Clockenflap Music Festival

M.I.A. to headline Clockenflap’s Saturday as Hong Kong festival announces final additions to line-up

Roster of more than 50 international and 70 local acts now includes hip-hop pioneers Sugarhill Gang, British indie stars London Grammar, Californian chillwavers oOoOO and UK electronic musicians Lone and SBTRKT

PUBLISHED : Thursday, 27 October, 2016, 10:34pm
UPDATED : Friday, 28 October, 2016, 11:56am

The 1,500 people who gathered at Cyberport in 2008 for the debut Clockenflap probably didn’t realise it at the time, but they were witnessing the birth of a festival that would finally place Hong Kong on the global musical map. And now, after eight years of continuous growth and the festival’s evolution into a world-class event, Hong Kong music fans are gearing up for what organisers are saying will be the biggest Clockenflap yet.

Tonight, the organisers unveiled the full line-up of this year’s event, which runs from November 25-27. It’s the first Clockenflap to be held along the Central Harbourfront, a move that comes after the festival spent five successful years at its much-loved West Kowloon location.

The big news in tonight’s announcement is the addition of English rapper and singer-songwriter M.I.A., who will now be headlining the festival on the Saturday night, following this week’s shock withdrawal of South African rap-ravers Die Antwoord.

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The other headliners – Icelandic post-rock band Sigur Ros (Friday) and British dance music icons the Chemical Brothers (Sunday) – were announced over the previous months.

Other notable new names added to the bill include US hip-hop pioneers the Sugarhill Gang, British indie band London Grammar, California chillwave act oOoOO, and UK electronic musicians Lone and SBTRKT.

As with previous years, a mind-boggling array of genres is being served up at Clockenflap, and this year punters will experience everything from Jamaican dub reggae (Mad Professor) and slamming German techno (Rodhad) to epic post-rock (65daysofstatic) and classic 1970s funk (George Clinton and Parliament Funkadelic).

This year there are no Hong Kong artists on the scale of Denise Ho Wan-See, who appeared last year, but the line-up does include local singer Ellen Loo, Taiwanese singer-songwriter Cheer Chen, and eclectic Japanese pop group Sekai No Owari.

Overall, Clockenflap will present more than 50 international and almost 70 local acts spread over three main band stages, two electronic stages, two theatre venues and two immersive entertainment spaces, along with a well-curated selection of installation art, a film tent, a craft market, children’s entertainment and pretty much the best food you’ll find at any festival anywhere in the world.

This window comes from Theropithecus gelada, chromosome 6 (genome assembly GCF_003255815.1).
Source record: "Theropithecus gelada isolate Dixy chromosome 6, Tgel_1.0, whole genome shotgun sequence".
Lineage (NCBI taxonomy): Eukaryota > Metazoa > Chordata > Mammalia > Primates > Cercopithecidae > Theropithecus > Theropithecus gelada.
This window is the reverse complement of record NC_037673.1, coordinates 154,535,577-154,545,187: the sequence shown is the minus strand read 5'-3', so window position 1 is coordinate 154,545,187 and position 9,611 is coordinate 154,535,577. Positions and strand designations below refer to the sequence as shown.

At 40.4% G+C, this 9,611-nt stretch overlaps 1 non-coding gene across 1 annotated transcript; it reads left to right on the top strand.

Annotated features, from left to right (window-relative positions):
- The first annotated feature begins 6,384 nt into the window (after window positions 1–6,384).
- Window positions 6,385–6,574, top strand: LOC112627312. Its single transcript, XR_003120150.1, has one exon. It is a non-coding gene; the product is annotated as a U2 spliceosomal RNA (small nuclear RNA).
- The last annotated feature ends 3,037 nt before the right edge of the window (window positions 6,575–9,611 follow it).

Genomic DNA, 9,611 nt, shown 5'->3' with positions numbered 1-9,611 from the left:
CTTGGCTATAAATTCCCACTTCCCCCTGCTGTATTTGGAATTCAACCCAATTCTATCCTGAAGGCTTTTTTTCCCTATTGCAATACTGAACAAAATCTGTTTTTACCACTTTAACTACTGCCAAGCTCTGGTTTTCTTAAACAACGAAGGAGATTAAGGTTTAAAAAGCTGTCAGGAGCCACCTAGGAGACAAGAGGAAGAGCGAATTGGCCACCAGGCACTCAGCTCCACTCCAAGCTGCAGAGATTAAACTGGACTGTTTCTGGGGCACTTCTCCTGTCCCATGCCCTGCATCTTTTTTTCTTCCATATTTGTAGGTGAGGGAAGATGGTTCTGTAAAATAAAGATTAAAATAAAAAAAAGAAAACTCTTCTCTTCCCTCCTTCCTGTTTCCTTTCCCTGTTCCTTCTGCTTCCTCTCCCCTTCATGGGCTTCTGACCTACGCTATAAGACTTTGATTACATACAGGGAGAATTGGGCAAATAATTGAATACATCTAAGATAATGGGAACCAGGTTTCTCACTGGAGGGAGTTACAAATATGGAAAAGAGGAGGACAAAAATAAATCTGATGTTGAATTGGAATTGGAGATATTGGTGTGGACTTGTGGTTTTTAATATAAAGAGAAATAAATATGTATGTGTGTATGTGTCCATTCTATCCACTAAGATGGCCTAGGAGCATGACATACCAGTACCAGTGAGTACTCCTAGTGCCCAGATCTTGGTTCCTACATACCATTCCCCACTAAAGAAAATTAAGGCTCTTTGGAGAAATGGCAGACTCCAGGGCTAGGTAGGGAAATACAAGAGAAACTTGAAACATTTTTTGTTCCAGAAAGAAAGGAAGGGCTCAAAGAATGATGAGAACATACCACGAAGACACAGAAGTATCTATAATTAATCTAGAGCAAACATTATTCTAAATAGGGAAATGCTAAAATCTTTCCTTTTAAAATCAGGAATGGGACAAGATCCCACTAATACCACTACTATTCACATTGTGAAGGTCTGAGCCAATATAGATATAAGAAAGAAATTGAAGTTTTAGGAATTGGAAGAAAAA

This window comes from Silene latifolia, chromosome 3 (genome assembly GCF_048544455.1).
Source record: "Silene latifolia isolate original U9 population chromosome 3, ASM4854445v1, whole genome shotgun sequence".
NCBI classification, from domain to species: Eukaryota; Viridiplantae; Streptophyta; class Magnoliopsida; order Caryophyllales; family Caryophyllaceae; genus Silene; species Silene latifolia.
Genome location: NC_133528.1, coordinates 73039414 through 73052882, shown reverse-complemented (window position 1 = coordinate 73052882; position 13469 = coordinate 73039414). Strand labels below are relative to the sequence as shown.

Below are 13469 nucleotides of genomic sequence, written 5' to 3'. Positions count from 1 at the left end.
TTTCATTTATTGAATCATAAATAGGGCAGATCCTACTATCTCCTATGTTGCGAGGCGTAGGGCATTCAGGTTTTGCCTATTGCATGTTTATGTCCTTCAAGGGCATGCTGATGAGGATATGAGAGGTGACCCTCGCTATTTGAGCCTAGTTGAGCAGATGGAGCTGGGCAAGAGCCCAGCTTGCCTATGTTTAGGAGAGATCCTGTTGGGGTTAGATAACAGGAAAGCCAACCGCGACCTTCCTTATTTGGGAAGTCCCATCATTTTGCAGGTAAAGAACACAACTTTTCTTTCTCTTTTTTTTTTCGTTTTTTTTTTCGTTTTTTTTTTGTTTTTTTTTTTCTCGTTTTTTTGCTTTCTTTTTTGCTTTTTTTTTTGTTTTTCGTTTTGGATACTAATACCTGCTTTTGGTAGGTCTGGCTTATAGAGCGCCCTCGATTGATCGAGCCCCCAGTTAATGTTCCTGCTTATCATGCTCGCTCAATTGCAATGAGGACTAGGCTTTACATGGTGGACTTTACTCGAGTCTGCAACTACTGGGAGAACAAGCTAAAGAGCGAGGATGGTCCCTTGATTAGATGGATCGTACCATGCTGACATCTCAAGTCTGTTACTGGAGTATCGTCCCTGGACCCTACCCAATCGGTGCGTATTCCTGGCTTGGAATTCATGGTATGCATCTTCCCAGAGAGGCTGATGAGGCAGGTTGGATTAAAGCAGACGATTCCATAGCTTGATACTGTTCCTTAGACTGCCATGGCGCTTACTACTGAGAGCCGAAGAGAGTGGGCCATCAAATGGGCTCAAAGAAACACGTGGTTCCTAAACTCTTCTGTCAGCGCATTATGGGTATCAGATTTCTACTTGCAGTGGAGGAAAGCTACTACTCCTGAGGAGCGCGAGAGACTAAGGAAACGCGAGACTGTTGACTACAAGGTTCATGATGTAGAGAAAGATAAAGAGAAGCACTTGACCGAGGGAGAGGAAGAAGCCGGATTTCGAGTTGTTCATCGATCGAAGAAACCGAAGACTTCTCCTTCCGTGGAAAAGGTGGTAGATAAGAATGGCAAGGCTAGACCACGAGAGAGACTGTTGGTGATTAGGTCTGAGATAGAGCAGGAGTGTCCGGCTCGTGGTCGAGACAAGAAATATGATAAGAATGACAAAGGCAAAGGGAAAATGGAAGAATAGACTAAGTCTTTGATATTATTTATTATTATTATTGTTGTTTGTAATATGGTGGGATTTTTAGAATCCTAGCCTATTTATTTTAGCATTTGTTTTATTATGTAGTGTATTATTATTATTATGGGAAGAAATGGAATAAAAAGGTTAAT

“It’s our most cohesive line-up ever,” says music director Justin Sweeting, who co-founded Clockenflap with festival director Mike Hill and artistic director Jay Forster. “In terms of depth, there are a huge range of genres and generations covered across the spectrum. There are of course the big international heavy hitters, but there are also the finest local acts in the land.

“This diversity relates to pretty much every aspect of Clockenflap, because since day one, music has been just one element of the festival. For example, the Club Minky line-up has some truly inspired theatre, comedy, acrobatics and cabaret shows. Everything at Clockenflap has been curated through the roof and there really will be something for everyone to discover over the three days.”

The organisers were thrown a curveball earlier this week when Die Antwoord pulled out about two months after they lost another headliner, US dance-rock band LCD Soundsystem. But for many music lovers, the void will have been more than filled with the addition of M.I.A., who will be making her Hong Kong debut at the festival.

The London native was born Mathangi Arulpragasam to Sri Lankan Tamil parents, and is a multitalented artist who has also dabbled in the visual arts, fashion design, modelling and photography. M.I.A. has often courted controversy with comments on the oppression of Sri Lankan Tamils, Palestinians and African Americans, but has won acclaim for a body of work that combines violent imagery, culture jamming and activism with politically charged hip hop.

Many Clockenflappers who had fallen in love with the West Kowloon location have been wondering how this sprawling event can be staged along the Central Harbourfront, but if the festival co-founders have proved anything over the past eight years, it’s that they aren’t afraid of a challenge.

“What a lot of people don’t know yet is that our footprint in terms of land is the same as what we had last year at West Kowloon. We’re really looking forward to surprising people with our site plans. Apart from the convenience of being in the heart of Central, the setting slap-bang in the middle of Hong Kong’s iconic skyline is going to be stunning.”

Asked what he was most looking forward to about this year’s festival, Sweeting replies: “I’ve always been the type of festivalgoer who looks for new acts to discover and fall in love with, and this year those artists would be The Trees & The Wild, Pumarosa and Yuna.

“There’s also the Taiwanese band No Party for Cao Dong – I’m sure people will be talking about them long after the festival is over. I’ve also known [British indie band] Foals for ages and it’s fantastic that we’re finally able to get them on stage at Clockenflap.

“But to be honest, every act on the bill is there purely because they are a winner. Come early with an open mind. It’s all there to be gloriously experienced.”

Get the full line-up for Clockenflap 2016